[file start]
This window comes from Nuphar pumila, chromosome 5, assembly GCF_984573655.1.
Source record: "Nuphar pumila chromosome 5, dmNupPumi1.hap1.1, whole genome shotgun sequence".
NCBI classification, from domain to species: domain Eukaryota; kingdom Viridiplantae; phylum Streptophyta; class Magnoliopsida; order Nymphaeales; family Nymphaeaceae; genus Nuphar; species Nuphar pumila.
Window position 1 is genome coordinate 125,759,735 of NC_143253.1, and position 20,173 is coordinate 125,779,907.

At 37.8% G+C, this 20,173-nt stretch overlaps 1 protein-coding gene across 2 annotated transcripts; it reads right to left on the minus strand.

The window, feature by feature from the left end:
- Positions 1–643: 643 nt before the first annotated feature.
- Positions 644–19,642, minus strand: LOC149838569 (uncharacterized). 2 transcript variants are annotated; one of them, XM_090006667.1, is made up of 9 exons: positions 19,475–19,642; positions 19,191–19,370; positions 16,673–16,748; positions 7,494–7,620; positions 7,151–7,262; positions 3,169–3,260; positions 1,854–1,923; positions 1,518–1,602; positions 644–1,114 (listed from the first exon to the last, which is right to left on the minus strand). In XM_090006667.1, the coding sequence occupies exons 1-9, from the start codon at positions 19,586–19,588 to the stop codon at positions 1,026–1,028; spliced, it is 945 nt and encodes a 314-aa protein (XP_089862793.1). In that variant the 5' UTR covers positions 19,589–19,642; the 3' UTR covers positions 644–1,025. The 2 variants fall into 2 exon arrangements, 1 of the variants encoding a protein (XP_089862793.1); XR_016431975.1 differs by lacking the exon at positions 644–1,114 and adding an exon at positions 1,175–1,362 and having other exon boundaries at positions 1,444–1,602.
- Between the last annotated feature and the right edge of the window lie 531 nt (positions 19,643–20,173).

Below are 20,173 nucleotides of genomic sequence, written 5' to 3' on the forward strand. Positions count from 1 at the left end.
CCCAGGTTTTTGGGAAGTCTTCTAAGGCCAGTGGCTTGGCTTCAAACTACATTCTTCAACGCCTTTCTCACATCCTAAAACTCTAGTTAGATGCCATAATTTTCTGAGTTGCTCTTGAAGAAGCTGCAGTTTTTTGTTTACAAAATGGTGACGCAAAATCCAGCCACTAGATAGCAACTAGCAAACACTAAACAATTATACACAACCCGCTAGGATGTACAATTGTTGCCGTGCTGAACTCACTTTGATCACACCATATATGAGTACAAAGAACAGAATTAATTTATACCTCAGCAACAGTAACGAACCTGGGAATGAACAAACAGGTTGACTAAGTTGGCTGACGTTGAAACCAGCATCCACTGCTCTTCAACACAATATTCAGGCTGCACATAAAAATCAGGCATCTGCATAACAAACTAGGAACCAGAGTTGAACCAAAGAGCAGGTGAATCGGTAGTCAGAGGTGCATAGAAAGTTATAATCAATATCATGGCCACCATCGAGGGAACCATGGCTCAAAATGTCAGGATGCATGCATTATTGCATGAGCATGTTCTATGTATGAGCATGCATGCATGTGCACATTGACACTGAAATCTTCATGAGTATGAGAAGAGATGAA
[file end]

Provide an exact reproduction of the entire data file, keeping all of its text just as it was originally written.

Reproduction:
This window comes from Nuphar pumila, chromosome 5, assembly GCF_984573655.1.
Source record: "Nuphar pumila chromosome 5, dmNupPumi1.hap1.1, whole genome shotgun sequence".
NCBI classification, from domain to species: domain Eukaryota; kingdom Viridiplantae; phylum Streptophyta; class Magnoliopsida; order Nymphaeales; family Nymphaeaceae; genus Nuphar; species Nuphar pumila.
Window position 1 is genome coordinate 125,759,735 of NC_143253.1, and position 20,173 is coordinate 125,779,907.

At 37.8% G+C, this 20,173-nt stretch overlaps 1 protein-coding gene across 2 annotated transcripts; it reads right to left on the minus strand.

The window, feature by feature from the left end:
- Positions 1–643: 643 nt before the first annotated feature.
- Positions 644–19,642, minus strand: LOC149838569 (uncharacterized). 2 transcript variants are annotated; one of them, XM_090006667.1, is made up of 9 exons: positions 19,475–19,642; positions 19,191–19,370; positions 16,673–16,748; positions 7,494–7,620; positions 7,151–7,262; positions 3,169–3,260; positions 1,854–1,923; positions 1,518–1,602; positions 644–1,114 (listed from the first exon to the last, which is right to left on the minus strand). In XM_090006667.1, the coding sequence occupies exons 1-9, from the start codon at positions 19,586–19,588 to the stop codon at positions 1,026–1,028; spliced, it is 945 nt and encodes a 314-aa protein (XP_089862793.1). In that variant the 5' UTR covers positions 19,589–19,642; the 3' UTR covers positions 644–1,025. The 2 variants fall into 2 exon arrangements, 1 of the variants encoding a protein (XP_089862793.1); XR_016431975.1 differs by lacking the exon at positions 644–1,114 and adding an exon at positions 1,175–1,362 and having other exon boundaries at positions 1,444–1,602.
- Between the last annotated feature and the right edge of the window lie 531 nt (positions 19,643–20,173).

Below are 20,173 nucleotides of genomic sequence, written 5' to 3' on the forward strand. Positions count from 1 at the left end.
CCCAGGTTTTTGGGAAGTCTTCTAAGGCCAGTGGCTTGGCTTCAAACTACATTCTTCAACGCCTTTCTCACATCCTAAAACTCTAGTTAGATGCCATAATTTTCTGAGTTGCTCTTGAAGAAGCTGCAGTTTTTTGTTTACAAAATGGTGACGCAAAATCCAGCCACTAGATAGCAACTAGCAAACACTAAACAATTATACACAACCCGCTAGGATGTACAATTGTTGCCGTGCTGAACTCACTTTGATCACACCATATATGAGTACAAAGAACAGAATTAATTTATACCTCAGCAACAGTAACGAACCTGGGAATGAACAAACAGGTTGACTAAGTTGGCTGACGTTGAAACCAGCATCCACTGCTCTTCAACACAATATTCAGGCTGCACATAAAAATCAGGCATCTGCATAACAAACTAGGAACCAGAGTTGAACCAAAGAGCAGGTGAATCGGTAGTCAGAGGTGCATAGAAAGTTATAATCAATATCATGGCCACCATCGAGGGAACCATGGCTCAAAATGTCAGGATGCATGCATTATTGCATGAGCATGTTCTATGTATGAGCATGCATGCATGTGCACATTGACACTGAAATCTTCATGAGTATGAGAAGAGATGAA